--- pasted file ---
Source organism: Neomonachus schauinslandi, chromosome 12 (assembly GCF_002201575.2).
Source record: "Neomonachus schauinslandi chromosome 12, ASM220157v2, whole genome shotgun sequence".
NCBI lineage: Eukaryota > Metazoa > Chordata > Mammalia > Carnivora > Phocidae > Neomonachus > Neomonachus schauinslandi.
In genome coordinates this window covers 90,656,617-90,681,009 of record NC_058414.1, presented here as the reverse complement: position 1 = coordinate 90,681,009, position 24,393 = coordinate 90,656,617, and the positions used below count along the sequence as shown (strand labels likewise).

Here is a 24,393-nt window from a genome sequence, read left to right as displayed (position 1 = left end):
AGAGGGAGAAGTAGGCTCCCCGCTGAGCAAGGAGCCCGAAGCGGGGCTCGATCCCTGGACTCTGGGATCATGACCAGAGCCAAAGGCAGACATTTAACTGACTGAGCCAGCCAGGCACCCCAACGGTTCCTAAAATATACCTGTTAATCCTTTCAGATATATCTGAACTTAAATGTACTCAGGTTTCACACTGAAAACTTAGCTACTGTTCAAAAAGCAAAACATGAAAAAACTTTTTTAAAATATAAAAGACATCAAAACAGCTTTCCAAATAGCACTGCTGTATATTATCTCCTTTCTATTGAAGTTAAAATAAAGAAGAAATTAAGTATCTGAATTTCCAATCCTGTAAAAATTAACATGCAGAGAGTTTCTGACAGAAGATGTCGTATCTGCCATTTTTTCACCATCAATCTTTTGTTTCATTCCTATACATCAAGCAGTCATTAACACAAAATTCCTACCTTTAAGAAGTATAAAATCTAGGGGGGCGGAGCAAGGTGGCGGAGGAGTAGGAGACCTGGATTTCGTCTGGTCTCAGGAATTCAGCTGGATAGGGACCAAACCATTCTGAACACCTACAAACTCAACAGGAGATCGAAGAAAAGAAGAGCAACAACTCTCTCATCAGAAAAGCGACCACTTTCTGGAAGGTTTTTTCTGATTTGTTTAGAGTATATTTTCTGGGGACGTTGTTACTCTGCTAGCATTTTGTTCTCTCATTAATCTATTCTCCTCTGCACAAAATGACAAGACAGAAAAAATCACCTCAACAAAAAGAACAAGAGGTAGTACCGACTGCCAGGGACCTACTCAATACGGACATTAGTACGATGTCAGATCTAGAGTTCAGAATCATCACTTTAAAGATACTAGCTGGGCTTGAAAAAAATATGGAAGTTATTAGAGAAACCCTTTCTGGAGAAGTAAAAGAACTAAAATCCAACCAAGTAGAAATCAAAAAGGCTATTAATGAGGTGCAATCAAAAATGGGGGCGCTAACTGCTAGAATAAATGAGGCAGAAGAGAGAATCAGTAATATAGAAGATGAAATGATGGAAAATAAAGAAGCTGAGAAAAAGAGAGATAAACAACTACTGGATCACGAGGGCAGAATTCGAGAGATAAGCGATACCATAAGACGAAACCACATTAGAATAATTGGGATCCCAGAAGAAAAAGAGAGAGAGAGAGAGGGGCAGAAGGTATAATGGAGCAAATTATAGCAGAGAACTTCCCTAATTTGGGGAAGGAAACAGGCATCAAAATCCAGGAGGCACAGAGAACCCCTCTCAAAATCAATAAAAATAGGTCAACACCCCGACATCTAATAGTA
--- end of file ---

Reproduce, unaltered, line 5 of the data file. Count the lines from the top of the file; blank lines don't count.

Here is a 24,393-nt window from a genome sequence, read left to right as displayed (position 1 = left end):